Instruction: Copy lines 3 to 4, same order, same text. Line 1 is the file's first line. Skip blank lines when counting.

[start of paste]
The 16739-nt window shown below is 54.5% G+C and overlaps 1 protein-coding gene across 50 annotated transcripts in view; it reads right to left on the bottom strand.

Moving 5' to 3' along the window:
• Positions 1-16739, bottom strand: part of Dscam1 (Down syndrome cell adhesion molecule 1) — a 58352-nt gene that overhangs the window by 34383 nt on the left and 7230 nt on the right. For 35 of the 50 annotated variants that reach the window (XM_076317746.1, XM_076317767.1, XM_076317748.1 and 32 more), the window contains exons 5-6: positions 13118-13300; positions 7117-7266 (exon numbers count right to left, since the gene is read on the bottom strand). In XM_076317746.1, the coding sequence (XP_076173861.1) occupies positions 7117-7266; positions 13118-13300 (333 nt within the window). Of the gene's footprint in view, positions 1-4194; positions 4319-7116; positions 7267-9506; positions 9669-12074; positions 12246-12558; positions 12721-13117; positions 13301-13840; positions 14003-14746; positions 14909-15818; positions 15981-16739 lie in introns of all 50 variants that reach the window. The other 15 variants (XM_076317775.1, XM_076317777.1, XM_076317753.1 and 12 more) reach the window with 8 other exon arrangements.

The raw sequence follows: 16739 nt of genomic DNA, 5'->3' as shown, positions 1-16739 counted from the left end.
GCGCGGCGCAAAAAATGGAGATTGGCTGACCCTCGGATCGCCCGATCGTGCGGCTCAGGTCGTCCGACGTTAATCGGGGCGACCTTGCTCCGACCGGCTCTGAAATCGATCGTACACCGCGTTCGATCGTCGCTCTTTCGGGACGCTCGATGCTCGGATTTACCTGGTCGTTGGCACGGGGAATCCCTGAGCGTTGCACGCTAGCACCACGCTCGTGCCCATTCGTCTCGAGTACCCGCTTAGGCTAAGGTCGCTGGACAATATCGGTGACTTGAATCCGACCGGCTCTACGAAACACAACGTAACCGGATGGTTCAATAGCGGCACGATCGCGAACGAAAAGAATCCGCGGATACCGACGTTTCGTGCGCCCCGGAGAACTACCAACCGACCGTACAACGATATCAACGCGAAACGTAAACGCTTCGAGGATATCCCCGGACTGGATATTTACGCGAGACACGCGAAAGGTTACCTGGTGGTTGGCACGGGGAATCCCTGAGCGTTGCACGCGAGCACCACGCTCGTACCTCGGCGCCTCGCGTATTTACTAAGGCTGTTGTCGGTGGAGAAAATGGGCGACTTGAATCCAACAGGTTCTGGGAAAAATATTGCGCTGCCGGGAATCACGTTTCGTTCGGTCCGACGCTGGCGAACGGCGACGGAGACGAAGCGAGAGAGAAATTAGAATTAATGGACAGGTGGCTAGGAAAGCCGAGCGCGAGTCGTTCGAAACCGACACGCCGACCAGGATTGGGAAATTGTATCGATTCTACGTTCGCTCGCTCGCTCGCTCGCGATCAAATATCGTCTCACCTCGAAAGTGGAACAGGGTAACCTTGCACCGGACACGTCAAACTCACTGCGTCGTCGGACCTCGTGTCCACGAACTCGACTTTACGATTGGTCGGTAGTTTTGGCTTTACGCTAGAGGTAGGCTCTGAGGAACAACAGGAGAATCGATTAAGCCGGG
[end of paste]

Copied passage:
• Positions 1-16739, bottom strand: part of Dscam1 (Down syndrome cell adhesion molecule 1) — a 58352-nt gene that overhangs the window by 34383 nt on the left and 7230 nt on the right. For 35 of the 50 annotated variants that reach the window (XM_076317746.1, XM_076317767.1, XM_076317748.1 and 32 more), the window contains exons 5-6: positions 13118-13300; positions 7117-7266 (exon numbers count right to left, since the gene is read on the bottom strand). In XM_076317746.1, the coding sequence (XP_076173861.1) occupies positions 7117-7266; positions 13118-13300 (333 nt within the window). Of the gene's footprint in view, positions 1-4194; positions 4319-7116; positions 7267-9506; positions 9669-12074; positions 12246-12558; positions 12721-13117; positions 13301-13840; positions 14003-14746; positions 14909-15818; positions 15981-16739 lie in introns of all 50 variants that reach the window. The other 15 variants (XM_076317775.1, XM_076317777.1, XM_076317753.1 and 12 more) reach the window with 8 other exon arrangements.

The raw sequence follows: 16739 nt of genomic DNA, 5'->3' as shown, positions 1-16739 counted from the left end.